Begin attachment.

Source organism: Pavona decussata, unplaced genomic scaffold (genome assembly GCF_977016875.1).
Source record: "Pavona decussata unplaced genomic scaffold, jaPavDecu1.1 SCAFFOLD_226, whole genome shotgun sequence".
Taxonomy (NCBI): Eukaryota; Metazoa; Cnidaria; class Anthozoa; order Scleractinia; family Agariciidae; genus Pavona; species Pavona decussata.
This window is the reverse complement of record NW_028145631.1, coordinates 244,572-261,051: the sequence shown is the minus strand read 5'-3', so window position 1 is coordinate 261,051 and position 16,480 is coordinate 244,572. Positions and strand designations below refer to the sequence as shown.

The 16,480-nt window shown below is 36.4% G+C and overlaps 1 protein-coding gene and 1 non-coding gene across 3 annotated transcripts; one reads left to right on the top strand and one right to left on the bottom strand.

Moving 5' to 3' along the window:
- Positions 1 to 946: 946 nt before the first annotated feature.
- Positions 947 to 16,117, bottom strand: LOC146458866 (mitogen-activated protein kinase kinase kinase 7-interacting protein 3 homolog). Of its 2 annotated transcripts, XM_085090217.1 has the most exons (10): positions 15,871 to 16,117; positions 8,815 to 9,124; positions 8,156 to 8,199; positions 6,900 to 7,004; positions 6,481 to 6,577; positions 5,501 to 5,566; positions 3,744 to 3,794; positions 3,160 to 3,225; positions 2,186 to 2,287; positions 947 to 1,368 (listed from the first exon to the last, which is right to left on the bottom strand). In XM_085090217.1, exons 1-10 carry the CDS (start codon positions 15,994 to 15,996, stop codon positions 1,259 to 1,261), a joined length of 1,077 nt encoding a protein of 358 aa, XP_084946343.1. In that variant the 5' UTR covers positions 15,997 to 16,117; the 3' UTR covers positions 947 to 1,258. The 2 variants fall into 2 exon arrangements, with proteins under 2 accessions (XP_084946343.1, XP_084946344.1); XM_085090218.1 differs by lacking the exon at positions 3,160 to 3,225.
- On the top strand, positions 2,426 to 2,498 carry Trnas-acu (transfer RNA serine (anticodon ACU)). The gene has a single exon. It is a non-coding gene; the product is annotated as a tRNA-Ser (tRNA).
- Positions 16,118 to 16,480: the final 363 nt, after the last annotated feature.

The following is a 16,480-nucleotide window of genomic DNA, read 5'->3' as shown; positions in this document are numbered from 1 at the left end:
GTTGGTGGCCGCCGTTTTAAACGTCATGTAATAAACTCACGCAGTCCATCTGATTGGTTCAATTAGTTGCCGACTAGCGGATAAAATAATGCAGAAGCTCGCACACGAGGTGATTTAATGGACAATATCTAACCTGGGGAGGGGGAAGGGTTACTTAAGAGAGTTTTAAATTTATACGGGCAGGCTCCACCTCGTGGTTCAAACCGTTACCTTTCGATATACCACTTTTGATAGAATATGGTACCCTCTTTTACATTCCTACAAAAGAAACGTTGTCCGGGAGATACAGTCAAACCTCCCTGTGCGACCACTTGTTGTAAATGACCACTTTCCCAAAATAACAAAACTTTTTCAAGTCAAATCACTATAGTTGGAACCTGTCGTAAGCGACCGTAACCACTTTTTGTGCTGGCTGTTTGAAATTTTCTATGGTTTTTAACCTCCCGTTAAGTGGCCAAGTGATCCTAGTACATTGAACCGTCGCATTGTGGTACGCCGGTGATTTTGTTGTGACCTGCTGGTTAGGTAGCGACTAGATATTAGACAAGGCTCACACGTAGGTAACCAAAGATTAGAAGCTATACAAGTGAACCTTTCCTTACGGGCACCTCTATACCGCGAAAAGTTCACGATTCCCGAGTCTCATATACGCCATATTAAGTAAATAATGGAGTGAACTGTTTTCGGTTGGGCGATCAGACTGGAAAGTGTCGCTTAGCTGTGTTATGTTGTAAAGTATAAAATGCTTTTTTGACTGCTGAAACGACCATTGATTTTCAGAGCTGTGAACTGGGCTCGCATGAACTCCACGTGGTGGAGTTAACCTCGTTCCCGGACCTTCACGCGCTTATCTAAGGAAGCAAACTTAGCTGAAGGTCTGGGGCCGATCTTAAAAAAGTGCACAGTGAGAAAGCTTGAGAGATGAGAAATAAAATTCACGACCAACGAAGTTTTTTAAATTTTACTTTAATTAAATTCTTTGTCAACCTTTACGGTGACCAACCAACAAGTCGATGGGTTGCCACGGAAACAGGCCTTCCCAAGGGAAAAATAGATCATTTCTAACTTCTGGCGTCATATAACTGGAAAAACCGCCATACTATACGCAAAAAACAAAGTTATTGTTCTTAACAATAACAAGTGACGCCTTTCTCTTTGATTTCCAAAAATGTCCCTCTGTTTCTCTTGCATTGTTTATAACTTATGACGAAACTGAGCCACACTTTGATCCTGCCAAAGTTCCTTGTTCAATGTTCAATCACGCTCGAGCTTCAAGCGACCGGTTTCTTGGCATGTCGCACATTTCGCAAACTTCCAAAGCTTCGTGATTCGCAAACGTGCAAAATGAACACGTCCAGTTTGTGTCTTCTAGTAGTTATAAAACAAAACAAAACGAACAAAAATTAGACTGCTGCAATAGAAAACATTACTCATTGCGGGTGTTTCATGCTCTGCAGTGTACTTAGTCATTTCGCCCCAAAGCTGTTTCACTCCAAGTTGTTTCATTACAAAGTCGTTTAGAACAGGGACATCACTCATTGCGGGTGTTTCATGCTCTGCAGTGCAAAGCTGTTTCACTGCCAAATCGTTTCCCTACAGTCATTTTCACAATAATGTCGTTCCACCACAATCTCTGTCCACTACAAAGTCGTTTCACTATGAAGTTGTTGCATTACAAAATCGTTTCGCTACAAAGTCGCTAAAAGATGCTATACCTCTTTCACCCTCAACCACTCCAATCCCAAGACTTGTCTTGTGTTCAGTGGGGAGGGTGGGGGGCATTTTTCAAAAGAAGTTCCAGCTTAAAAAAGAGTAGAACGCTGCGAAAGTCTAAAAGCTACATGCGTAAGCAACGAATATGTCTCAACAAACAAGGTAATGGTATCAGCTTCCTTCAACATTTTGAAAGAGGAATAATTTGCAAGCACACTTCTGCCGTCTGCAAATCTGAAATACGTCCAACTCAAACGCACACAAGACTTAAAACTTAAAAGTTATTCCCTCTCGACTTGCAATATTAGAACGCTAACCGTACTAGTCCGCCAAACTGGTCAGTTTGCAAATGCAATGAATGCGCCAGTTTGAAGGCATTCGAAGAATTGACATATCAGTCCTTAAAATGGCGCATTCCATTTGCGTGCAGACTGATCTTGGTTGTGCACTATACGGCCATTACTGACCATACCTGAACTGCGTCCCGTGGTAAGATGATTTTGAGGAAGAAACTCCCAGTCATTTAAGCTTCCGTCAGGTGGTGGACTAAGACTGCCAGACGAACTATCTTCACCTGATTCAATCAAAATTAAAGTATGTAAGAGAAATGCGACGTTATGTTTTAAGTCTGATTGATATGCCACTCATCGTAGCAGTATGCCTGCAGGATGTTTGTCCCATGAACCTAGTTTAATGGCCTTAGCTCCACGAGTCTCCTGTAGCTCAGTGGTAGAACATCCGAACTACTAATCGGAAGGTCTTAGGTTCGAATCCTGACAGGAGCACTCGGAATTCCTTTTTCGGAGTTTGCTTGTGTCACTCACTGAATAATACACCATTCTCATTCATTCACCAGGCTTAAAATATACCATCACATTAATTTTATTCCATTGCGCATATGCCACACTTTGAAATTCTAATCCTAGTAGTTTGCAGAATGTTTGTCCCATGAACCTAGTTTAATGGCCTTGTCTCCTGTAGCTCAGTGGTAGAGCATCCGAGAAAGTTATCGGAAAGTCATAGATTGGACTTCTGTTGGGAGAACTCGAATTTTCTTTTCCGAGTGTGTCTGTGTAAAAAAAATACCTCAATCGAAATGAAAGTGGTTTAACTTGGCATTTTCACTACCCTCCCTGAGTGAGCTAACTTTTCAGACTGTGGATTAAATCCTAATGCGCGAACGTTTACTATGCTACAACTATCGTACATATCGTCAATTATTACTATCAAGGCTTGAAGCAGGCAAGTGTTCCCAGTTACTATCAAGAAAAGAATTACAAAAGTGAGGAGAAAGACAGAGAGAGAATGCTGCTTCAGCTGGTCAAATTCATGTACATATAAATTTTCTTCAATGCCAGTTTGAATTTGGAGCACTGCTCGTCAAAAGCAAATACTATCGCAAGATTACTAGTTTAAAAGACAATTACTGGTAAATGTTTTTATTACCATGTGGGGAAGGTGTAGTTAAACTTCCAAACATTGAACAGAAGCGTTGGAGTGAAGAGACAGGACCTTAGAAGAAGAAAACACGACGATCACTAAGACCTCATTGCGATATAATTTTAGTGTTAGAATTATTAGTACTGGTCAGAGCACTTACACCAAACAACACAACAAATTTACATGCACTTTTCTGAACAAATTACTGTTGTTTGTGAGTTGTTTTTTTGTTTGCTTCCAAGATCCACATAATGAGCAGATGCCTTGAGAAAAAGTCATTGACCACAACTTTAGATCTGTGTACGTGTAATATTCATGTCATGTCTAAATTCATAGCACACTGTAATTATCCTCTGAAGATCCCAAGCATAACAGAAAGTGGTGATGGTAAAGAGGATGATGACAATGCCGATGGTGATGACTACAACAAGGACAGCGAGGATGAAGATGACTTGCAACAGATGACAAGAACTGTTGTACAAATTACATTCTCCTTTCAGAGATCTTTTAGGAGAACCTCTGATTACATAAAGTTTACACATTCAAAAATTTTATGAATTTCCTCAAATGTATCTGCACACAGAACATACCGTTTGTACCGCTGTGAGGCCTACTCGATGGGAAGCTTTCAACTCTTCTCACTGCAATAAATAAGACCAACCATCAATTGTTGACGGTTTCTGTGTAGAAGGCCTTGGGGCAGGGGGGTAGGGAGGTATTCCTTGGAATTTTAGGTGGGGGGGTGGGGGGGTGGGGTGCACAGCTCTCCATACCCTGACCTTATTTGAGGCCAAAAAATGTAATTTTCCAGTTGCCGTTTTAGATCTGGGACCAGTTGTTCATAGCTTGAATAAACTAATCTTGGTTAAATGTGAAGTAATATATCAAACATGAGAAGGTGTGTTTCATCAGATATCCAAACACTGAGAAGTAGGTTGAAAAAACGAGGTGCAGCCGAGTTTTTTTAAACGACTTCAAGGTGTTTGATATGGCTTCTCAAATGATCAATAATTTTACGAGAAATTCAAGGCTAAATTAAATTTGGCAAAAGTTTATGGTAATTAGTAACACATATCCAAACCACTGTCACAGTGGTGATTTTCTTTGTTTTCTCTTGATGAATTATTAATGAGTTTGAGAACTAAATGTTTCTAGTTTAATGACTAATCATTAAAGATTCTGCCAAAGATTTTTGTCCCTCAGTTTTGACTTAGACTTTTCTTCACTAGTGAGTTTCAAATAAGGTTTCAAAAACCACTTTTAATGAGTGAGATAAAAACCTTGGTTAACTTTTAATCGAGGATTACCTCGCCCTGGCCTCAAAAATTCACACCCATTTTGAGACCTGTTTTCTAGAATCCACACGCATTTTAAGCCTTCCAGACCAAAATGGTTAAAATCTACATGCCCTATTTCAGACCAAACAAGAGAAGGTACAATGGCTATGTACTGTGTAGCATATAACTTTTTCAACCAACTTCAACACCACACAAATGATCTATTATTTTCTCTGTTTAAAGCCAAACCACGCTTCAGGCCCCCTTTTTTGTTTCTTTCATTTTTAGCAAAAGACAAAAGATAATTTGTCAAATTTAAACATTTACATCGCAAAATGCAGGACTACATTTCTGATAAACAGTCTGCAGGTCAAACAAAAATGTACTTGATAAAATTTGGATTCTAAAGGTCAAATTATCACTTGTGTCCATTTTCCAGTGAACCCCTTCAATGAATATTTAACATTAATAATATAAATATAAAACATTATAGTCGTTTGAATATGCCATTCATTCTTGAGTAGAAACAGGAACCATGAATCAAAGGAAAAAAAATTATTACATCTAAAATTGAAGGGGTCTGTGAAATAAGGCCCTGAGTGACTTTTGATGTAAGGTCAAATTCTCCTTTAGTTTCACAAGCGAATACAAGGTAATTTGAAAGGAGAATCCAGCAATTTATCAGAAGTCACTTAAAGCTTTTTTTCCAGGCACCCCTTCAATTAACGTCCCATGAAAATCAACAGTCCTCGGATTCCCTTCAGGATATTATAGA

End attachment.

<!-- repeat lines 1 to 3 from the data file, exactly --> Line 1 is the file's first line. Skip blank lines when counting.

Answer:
Source organism: Pavona decussata, unplaced genomic scaffold (genome assembly GCF_977016875.1).
Source record: "Pavona decussata unplaced genomic scaffold, jaPavDecu1.1 SCAFFOLD_226, whole genome shotgun sequence".
Taxonomy (NCBI): Eukaryota; Metazoa; Cnidaria; class Anthozoa; order Scleractinia; family Agariciidae; genus Pavona; species Pavona decussata.